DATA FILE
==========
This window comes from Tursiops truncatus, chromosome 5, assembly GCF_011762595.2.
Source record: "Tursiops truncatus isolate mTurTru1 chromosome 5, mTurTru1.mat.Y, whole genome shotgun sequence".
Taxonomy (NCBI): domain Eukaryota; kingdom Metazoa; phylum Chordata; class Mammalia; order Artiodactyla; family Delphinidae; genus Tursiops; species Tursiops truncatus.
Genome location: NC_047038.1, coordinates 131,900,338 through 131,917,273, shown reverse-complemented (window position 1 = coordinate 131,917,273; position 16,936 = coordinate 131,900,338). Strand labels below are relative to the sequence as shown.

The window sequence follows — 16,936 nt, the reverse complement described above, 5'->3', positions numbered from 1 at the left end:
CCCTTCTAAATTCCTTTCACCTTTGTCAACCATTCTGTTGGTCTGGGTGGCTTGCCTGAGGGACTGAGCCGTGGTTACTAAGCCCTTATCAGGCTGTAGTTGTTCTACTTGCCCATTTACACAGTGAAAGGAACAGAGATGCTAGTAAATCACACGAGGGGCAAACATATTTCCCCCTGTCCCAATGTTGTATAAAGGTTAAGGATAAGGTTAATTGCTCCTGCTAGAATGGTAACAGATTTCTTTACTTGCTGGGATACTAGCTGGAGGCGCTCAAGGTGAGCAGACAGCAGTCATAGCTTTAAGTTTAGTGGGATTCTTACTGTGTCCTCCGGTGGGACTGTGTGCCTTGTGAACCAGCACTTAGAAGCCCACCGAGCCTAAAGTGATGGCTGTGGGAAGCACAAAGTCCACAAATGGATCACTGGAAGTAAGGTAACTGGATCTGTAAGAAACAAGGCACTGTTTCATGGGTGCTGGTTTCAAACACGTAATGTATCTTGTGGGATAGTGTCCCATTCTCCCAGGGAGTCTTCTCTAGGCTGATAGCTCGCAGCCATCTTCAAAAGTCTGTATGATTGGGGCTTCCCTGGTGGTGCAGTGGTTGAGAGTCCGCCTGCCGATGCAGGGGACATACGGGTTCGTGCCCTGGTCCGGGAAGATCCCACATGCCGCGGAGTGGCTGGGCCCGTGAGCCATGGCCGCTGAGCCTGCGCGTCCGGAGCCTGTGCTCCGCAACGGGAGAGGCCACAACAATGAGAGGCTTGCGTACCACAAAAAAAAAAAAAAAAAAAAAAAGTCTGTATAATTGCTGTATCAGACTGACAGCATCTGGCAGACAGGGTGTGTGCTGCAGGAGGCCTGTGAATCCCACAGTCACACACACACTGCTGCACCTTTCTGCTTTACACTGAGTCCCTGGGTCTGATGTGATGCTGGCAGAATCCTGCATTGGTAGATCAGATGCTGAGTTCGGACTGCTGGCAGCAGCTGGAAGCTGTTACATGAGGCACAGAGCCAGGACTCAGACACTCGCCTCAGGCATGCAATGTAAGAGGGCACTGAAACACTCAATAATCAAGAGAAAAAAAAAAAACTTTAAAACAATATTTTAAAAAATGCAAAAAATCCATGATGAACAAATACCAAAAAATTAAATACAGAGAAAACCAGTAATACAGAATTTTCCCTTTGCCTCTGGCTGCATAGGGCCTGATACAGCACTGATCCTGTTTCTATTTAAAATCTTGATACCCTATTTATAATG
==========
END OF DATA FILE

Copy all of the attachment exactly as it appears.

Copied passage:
This window comes from Tursiops truncatus, chromosome 5, assembly GCF_011762595.2.
Source record: "Tursiops truncatus isolate mTurTru1 chromosome 5, mTurTru1.mat.Y, whole genome shotgun sequence".
Taxonomy (NCBI): domain Eukaryota; kingdom Metazoa; phylum Chordata; class Mammalia; order Artiodactyla; family Delphinidae; genus Tursiops; species Tursiops truncatus.
Genome location: NC_047038.1, coordinates 131,900,338 through 131,917,273, shown reverse-complemented (window position 1 = coordinate 131,917,273; position 16,936 = coordinate 131,900,338). Strand labels below are relative to the sequence as shown.

The window sequence follows — 16,936 nt, the reverse complement described above, 5'->3', positions numbered from 1 at the left end:
CCCTTCTAAATTCCTTTCACCTTTGTCAACCATTCTGTTGGTCTGGGTGGCTTGCCTGAGGGACTGAGCCGTGGTTACTAAGCCCTTATCAGGCTGTAGTTGTTCTACTTGCCCATTTACACAGTGAAAGGAACAGAGATGCTAGTAAATCACACGAGGGGCAAACATATTTCCCCCTGTCCCAATGTTGTATAAAGGTTAAGGATAAGGTTAATTGCTCCTGCTAGAATGGTAACAGATTTCTTTACTTGCTGGGATACTAGCTGGAGGCGCTCAAGGTGAGCAGACAGCAGTCATAGCTTTAAGTTTAGTGGGATTCTTACTGTGTCCTCCGGTGGGACTGTGTGCCTTGTGAACCAGCACTTAGAAGCCCACCGAGCCTAAAGTGATGGCTGTGGGAAGCACAAAGTCCACAAATGGATCACTGGAAGTAAGGTAACTGGATCTGTAAGAAACAAGGCACTGTTTCATGGGTGCTGGTTTCAAACACGTAATGTATCTTGTGGGATAGTGTCCCATTCTCCCAGGGAGTCTTCTCTAGGCTGATAGCTCGCAGCCATCTTCAAAAGTCTGTATGATTGGGGCTTCCCTGGTGGTGCAGTGGTTGAGAGTCCGCCTGCCGATGCAGGGGACATACGGGTTCGTGCCCTGGTCCGGGAAGATCCCACATGCCGCGGAGTGGCTGGGCCCGTGAGCCATGGCCGCTGAGCCTGCGCGTCCGGAGCCTGTGCTCCGCAACGGGAGAGGCCACAACAATGAGAGGCTTGCGTACCACAAAAAAAAAAAAAAAAAAAAAAAGTCTGTATAATTGCTGTATCAGACTGACAGCATCTGGCAGACAGGGTGTGTGCTGCAGGAGGCCTGTGAATCCCACAGTCACACACACACTGCTGCACCTTTCTGCTTTACACTGAGTCCCTGGGTCTGATGTGATGCTGGCAGAATCCTGCATTGGTAGATCAGATGCTGAGTTCGGACTGCTGGCAGCAGCTGGAAGCTGTTACATGAGGCACAGAGCCAGGACTCAGACACTCGCCTCAGGCATGCAATGTAAGAGGGCACTGAAACACTCAATAATCAAGAGAAAAAAAAAAAACTTTAAAACAATATTTTAAAAAATGCAAAAAATCCATGATGAACAAATACCAAAAAATTAAATACAGAGAAAACCAGTAATACAGAATTTTCCCTTTGCCTCTGGCTGCATAGGGCCTGATACAGCACTGATCCTGTTTCTATTTAAAATCTTGATACCCTATTTATAATG